When Saving Is A Struggle To You . . .
There is no secret or disagreement in the fact that saving is a crucial part on creating a healthy financial environment. Either you are family making $30 or $300 thousand a year, you simply cannot go on spending every cent you make . . . eventually, you'll go into deep debt facing major financial distress.
Savings are vital for more than one purpose, but all those reasons summarize to one: to keep us out of debt by being able to pay in cash for certain things (especially emergency situations), rather than having to charge a credit card. However, in spite of the importance of having a savings account, many people simple don't know how to save . . . others don't even think about it.
Does this subject hit home to you? Do you know the importance of having a savings account, but don't seem able to accomplish it? Do you know someone in this situation?
If saving seems to be an impossible task for you to accomplish, these are useful ideas that will help you get started on your path of becoming an avid saver!
First Things First — Change your perspective about a savings account. Instead of thinking of it as money taken away from you, give it a 'Purpose Label': money to pay off my credit card, or money for my vacation to Aruba, or money to buy my new TV, or money for Christmas gifts, or money for emergencies, etc. When you do that, it is easier to put money away, because you have a specific goal you really want to accomplish!
Create a Budget -- This is the most important step! By creating a budget, you will be able to organize your finances, and see how much money you can really spend, and how much money you can actually save, without sacrificing or compromising on essential expenses. Click here to read more about the importance of a budget, and to download your Free excel template of a Monthly Budget.
Open a Separate Savings Account — Open a separate savings account that is not linked to your checking account, and at a separate bank or institution that is NOT too close to you in distance. This will deter you from having easy access to the money.
Prevent yourself from having access to the ATM Card — Having an ATM card with you is almost like having that money in your pocket, as ATMs are extremely accessible and available pretty much everywhere. When you receive your ATM card, ask someone you completely trust to keep it for you. Not having an ATM card PLUS having your bank office quite far from you, will increase the chances of keeping your money exactly where it is. (You could decline receiving the ATM card, but it is not advisable in the event you have an emergency and you really need the money on a day when banks are closed).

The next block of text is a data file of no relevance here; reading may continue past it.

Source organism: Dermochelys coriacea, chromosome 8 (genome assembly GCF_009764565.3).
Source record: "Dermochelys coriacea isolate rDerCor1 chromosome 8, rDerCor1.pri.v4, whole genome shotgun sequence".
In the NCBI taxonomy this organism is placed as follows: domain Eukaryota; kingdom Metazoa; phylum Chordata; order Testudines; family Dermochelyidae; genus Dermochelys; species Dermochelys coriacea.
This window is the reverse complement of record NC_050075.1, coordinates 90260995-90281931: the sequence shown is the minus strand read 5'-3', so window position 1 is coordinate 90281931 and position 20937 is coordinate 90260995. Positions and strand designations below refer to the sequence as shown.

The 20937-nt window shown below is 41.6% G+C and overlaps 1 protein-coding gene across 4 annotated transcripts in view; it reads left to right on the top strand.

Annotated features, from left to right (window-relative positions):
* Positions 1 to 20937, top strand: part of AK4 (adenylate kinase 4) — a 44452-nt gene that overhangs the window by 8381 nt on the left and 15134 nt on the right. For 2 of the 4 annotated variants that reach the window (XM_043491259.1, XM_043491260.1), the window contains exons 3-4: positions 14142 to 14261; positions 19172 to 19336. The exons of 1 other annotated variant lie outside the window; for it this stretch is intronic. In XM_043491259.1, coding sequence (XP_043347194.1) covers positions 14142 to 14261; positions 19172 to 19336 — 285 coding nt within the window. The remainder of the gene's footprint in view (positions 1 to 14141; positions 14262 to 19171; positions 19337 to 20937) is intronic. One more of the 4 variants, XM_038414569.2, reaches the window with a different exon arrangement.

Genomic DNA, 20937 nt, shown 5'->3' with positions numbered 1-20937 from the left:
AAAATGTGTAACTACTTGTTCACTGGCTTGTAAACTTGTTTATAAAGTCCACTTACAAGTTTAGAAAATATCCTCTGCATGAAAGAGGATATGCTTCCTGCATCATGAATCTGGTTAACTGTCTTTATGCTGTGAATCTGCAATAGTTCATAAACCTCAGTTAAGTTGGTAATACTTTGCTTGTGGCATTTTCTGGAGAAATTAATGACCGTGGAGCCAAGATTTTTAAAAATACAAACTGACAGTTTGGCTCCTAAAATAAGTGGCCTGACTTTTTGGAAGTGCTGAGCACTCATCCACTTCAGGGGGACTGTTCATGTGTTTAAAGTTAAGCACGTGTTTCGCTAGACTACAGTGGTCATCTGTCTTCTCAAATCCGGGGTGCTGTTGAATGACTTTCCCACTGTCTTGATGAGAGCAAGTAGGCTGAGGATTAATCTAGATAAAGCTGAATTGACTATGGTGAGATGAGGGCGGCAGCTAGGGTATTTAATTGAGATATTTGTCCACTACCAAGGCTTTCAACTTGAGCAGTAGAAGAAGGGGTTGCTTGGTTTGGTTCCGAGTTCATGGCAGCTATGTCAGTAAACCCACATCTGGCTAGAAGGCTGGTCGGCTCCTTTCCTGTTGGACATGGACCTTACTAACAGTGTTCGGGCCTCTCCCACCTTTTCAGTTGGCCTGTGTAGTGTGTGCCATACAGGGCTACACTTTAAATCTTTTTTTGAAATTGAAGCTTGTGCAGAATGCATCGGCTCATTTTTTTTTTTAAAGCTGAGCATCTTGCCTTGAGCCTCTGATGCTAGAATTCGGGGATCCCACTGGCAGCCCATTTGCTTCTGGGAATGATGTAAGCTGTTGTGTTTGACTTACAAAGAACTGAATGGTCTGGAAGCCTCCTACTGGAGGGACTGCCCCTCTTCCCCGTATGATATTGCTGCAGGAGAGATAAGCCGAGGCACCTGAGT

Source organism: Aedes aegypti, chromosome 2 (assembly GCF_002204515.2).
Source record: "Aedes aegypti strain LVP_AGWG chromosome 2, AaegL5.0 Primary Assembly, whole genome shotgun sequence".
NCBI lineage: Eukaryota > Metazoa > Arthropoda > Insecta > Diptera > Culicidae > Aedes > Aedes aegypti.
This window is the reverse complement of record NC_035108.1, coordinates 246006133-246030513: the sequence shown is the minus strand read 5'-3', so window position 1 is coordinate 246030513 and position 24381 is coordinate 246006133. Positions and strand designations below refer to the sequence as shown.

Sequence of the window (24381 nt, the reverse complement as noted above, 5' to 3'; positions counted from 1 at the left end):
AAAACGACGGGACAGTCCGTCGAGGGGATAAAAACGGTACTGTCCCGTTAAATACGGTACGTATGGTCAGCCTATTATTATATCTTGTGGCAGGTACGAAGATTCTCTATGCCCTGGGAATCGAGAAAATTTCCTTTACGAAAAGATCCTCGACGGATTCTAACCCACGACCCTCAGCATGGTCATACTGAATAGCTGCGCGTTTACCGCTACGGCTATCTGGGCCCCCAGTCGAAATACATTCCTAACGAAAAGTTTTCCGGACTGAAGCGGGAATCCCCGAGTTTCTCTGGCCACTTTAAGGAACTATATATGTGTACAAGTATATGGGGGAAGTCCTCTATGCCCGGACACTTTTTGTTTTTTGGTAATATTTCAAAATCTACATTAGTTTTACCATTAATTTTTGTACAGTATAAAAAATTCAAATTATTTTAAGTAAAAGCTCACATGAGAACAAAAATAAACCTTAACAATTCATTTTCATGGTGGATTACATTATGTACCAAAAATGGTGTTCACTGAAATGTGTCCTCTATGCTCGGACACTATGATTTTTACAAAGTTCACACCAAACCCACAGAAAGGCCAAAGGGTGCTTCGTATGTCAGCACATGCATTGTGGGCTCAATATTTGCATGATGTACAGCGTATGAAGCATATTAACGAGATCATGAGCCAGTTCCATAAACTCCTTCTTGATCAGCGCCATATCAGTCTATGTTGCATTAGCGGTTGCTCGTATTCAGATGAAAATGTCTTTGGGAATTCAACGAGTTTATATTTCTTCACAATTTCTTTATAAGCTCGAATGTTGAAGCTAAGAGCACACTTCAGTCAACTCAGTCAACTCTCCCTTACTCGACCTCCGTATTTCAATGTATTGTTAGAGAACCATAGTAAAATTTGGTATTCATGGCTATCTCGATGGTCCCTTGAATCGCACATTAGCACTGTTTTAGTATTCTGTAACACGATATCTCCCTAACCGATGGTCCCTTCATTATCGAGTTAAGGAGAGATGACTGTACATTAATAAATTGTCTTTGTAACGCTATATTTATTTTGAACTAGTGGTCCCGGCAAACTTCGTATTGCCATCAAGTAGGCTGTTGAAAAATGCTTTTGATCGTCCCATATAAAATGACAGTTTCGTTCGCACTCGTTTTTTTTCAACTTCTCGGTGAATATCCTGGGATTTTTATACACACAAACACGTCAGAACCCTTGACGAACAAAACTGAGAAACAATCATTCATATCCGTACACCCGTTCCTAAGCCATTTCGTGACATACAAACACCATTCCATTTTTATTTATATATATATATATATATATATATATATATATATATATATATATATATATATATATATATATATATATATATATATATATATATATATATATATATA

Set a Direct Deposit — Once you create your budget and determine the monthly amount of money you can save, go immediately to your payroll manager office, and set a Direct Deposit . . . remember: out of sight, out of mind; if you don't have the money in your hands, you can't spend it!
(Remember that the budget template provided above is a monthly budget. Make sure you take the total amount assigned to savings and divided by the number of paychecks you get in the month, to spread the direct deposit in even amounts).
Participate in your 401K Retirement Plan — If you are not already doing it, participate on your company's 401K Retirement Plan. You decide how much money you contribute, AND almost very employer will match the amount of your contribution up to certain amount from your paycheck. Who doesn't like free money? Even though this is money you have no access to until retirement age (with just few exceptions), it is a no-fail way to force yourself to save money that otherwise would be spent on unimportant things.
Increase Your Income Tax Deduction — If nothing else works, set your income tax deduction for an amount higher than you know you need. (You can set your income tax deduction for a specific flat amount per paycheck). As crazy as this might sound, this is an approach that works for many people when they know they wouldn't save any other way. It is true that you won't get the benefit of earning some interest as you would with a savings account or a 401K, but at least it is money that you'll be putting away, rather than spending it on trivial things, and you would have access to it in just a year when you file your income tax return.
There's nothing to lose and much to gain in the practice of saving on a regular basis, and I sure hope these simple tips help and inspire you to get stated on your path of becoming an avid saver!
Your Turn Now!
Do you have a useful tip to help other to get started on the practice of saving? Do you have a question or comment on any of this points? I'd love to hear from you on the comments below!
Article link: http://www.joyfulsavings.com/blog/when-saving-is-difficult-for-you
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